The Prime Minister was well protected
"If we had half this number of police up here any other day, then we would have no crime at all," the onlooker complained.
In front of her were dozens of officers; as the Prime Minister's convoy pulled up, armed plainclothes agents jumped out.
This was the Southmead estate. It has a grim reputation for crime and drugs, so was Tony Blair's first stop on his two-day crusade in Bristol to turn round the criminal justice system.
In the community hall he was at his best: for half an hour he listened earnestly and sympathised with the plight of ordinary folk whose lives have been blighted by antisocial behaviour.
But even as inside all talk was of the city's awful problems, outside there was an alternative view, from one who should know.
Gary Hopkins is the senior councillor who deals with this every day - and the facts read rather differently.
Burglary, vehicle crime and robbery are at their lowest levels since 1998.
"Overall, crime has fallen in the Avon and Somerset force area," he says, "while the fear of crime is below the national average."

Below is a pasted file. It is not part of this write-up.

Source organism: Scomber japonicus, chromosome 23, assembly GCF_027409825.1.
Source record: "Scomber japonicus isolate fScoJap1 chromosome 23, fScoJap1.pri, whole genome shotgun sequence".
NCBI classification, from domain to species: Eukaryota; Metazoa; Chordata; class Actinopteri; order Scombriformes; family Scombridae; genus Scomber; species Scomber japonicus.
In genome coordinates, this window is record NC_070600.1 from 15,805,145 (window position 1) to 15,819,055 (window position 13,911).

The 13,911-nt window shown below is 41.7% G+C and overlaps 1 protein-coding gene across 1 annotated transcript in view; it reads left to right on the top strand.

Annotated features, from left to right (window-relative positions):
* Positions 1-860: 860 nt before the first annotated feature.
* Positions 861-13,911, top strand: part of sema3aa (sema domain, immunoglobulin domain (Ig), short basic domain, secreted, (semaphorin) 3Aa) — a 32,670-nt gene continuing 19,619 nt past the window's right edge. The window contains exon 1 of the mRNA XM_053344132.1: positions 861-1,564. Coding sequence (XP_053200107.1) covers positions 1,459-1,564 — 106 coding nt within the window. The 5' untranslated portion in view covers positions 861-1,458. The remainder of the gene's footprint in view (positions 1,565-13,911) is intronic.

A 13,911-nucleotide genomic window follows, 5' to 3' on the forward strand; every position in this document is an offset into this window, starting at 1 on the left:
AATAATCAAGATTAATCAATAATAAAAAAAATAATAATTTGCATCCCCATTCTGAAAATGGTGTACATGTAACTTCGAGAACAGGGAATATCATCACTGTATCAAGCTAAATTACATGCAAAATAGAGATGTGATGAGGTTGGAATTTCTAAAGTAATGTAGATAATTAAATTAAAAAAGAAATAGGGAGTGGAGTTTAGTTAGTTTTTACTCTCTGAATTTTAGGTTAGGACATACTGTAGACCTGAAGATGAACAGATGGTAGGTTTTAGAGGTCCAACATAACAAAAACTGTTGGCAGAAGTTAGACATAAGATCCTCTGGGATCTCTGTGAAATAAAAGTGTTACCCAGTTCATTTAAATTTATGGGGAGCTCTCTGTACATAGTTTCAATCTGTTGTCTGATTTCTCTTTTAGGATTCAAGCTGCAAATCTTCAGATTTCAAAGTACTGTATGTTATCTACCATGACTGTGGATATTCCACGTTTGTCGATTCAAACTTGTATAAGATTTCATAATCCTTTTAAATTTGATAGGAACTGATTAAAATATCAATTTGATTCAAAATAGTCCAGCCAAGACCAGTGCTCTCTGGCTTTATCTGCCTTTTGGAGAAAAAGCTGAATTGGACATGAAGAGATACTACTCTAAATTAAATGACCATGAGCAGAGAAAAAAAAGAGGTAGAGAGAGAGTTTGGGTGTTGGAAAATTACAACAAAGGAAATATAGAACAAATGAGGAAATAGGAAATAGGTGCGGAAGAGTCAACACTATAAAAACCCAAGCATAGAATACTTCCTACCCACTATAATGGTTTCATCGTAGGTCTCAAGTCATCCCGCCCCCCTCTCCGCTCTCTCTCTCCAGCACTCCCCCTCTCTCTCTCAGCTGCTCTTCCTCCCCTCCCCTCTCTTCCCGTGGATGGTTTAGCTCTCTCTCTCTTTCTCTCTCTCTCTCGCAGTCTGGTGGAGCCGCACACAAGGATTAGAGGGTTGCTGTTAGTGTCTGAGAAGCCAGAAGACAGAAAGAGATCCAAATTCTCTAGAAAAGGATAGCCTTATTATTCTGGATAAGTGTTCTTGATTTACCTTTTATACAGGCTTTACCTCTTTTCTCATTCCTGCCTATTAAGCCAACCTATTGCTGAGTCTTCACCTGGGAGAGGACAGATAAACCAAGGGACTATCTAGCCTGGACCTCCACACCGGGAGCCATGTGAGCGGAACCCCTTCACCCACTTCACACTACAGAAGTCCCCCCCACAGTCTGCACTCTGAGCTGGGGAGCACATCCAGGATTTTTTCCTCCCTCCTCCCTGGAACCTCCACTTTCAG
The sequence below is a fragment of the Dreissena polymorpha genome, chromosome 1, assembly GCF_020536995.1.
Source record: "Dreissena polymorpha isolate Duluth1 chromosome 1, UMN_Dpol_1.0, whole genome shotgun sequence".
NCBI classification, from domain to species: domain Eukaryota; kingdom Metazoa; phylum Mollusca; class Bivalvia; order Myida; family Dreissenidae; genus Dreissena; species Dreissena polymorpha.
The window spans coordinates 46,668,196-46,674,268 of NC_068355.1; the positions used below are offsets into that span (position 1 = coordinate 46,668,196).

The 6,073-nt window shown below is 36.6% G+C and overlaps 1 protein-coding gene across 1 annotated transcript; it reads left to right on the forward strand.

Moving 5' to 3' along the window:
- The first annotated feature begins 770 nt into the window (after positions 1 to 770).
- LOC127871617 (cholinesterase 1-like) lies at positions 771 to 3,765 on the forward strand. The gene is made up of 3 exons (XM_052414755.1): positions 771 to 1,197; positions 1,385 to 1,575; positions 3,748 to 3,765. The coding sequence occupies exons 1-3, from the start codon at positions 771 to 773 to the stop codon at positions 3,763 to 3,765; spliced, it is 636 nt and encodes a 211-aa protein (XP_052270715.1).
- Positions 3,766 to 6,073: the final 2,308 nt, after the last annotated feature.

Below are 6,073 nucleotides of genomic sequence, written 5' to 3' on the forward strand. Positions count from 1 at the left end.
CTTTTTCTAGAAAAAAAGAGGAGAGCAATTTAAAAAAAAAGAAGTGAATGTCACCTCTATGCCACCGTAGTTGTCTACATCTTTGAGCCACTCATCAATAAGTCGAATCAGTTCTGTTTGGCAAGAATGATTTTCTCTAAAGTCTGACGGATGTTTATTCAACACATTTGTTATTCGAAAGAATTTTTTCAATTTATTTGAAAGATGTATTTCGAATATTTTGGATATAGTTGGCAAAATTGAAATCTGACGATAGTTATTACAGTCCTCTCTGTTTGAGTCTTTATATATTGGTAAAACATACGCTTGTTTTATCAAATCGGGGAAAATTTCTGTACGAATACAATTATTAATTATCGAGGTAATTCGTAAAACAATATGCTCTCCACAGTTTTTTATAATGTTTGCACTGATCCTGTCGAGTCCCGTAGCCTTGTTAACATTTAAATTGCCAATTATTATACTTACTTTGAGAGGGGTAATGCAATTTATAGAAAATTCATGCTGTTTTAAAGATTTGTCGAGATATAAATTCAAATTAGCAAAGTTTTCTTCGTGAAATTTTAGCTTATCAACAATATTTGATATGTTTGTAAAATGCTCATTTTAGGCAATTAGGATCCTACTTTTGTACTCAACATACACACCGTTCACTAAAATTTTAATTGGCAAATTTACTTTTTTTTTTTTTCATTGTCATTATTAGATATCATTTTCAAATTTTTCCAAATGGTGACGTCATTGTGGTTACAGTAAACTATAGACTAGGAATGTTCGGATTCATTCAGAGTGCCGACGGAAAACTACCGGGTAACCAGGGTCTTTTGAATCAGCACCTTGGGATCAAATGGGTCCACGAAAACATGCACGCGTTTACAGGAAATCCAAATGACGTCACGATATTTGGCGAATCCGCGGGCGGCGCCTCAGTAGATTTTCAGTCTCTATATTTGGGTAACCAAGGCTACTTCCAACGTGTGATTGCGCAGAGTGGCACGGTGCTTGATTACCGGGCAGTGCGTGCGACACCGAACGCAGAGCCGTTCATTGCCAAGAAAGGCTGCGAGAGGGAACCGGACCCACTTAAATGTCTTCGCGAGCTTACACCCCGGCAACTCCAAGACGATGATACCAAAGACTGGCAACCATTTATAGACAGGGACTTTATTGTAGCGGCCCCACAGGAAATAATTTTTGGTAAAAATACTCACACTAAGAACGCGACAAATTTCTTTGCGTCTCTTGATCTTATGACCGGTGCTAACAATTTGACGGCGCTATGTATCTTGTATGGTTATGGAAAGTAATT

Day two and another hall, another audience - this time the grandeur of Bristol University, and 300 invited guests from the city's great and good.
Also very different was the Prime Minister's performance. He spoke for 30 minutes, but to a prepared script, with more detail and less emotion.
"We are the first post-war British Government that has seen crime fall during its term of office," he said, and outlined some of the things they now planned.
New laws, that are clear and tough. Ensuring the courts can properly enforce them. A greater focus on sorting out offenders' problems, such as drugs.
And there was a clear warning: "The blunt reality is that, at least in the short and medium term, the measures proposed will mean an increase in prison places."
The Prime Minister left; he had seen a lot during his two days in the city. But there was one place he was doubtless glad he drove straight past.
Bristol prison is already 142% full - it holds scores more inmates than it should.
With more people than ever before locked up in our jails, the overcrowding can only increase.
Critics say imprisonment turns minor offenders into hardened criminals.
Others reckon locking more people up is the reason that crime rates are falling.
But politicians are sure of one thing: there are few votes in being soft on crime.
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